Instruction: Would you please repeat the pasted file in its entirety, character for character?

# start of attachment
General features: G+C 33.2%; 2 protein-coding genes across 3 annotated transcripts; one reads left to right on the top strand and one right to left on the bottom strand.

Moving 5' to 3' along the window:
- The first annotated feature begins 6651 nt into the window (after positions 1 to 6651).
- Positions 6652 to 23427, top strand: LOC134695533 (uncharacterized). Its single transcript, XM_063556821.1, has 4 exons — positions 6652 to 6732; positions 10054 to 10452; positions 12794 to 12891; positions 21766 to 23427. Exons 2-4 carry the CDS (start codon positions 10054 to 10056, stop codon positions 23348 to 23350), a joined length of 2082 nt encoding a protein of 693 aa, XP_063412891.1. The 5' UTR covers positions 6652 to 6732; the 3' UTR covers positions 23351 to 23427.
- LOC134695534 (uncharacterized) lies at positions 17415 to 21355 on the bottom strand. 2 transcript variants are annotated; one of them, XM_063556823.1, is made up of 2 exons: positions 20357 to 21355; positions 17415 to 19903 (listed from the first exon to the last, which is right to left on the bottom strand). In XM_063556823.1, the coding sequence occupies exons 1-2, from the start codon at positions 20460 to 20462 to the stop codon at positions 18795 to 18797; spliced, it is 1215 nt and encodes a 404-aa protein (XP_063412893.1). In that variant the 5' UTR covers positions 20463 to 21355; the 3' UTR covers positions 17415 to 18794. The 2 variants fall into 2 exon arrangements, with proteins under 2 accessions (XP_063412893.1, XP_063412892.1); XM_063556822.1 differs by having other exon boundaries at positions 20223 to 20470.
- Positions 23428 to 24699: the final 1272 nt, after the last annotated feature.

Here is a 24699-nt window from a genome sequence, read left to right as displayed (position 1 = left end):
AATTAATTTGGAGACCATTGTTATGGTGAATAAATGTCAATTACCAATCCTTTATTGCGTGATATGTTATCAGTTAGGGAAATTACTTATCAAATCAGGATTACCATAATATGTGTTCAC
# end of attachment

General features: G+C 33.2%; 2 protein-coding genes across 3 annotated transcripts; one reads left to right on the top strand and one right to left on the bottom strand.

Moving 5' to 3' along the window:
- The first annotated feature begins 6651 nt into the window (after positions 1 to 6651).
- Positions 6652 to 23427, top strand: LOC134695533 (uncharacterized). Its single transcript, XM_063556821.1, has 4 exons — positions 6652 to 6732; positions 10054 to 10452; positions 12794 to 12891; positions 21766 to 23427. Exons 2-4 carry the CDS (start codon positions 10054 to 10056, stop codon positions 23348 to 23350), a joined length of 2082 nt encoding a protein of 693 aa, XP_063412891.1. The 5' UTR covers positions 6652 to 6732; the 3' UTR covers positions 23351 to 23427.
- LOC134695534 (uncharacterized) lies at positions 17415 to 21355 on the bottom strand. 2 transcript variants are annotated; one of them, XM_063556823.1, is made up of 2 exons: positions 20357 to 21355; positions 17415 to 19903 (listed from the first exon to the last, which is right to left on the bottom strand). In XM_063556823.1, the coding sequence occupies exons 1-2, from the start codon at positions 20460 to 20462 to the stop codon at positions 18795 to 18797; spliced, it is 1215 nt and encodes a 404-aa protein (XP_063412893.1). In that variant the 5' UTR covers positions 20463 to 21355; the 3' UTR covers positions 17415 to 18794. The 2 variants fall into 2 exon arrangements, with proteins under 2 accessions (XP_063412893.1, XP_063412892.1); XM_063556822.1 differs by having other exon boundaries at positions 20223 to 20470.
- Positions 23428 to 24699: the final 1272 nt, after the last annotated feature.

Here is a 24699-nt window from a genome sequence, read left to right as displayed (position 1 = left end):
AATTAATTTGGAGACCATTGTTATGGTGAATAAATGTCAATTACCAATCCTTTATTGCGTGATATGTTATCAGTTAGGGAAATTACTTATCAAATCAGGATTACCATAATATGTGTTCAC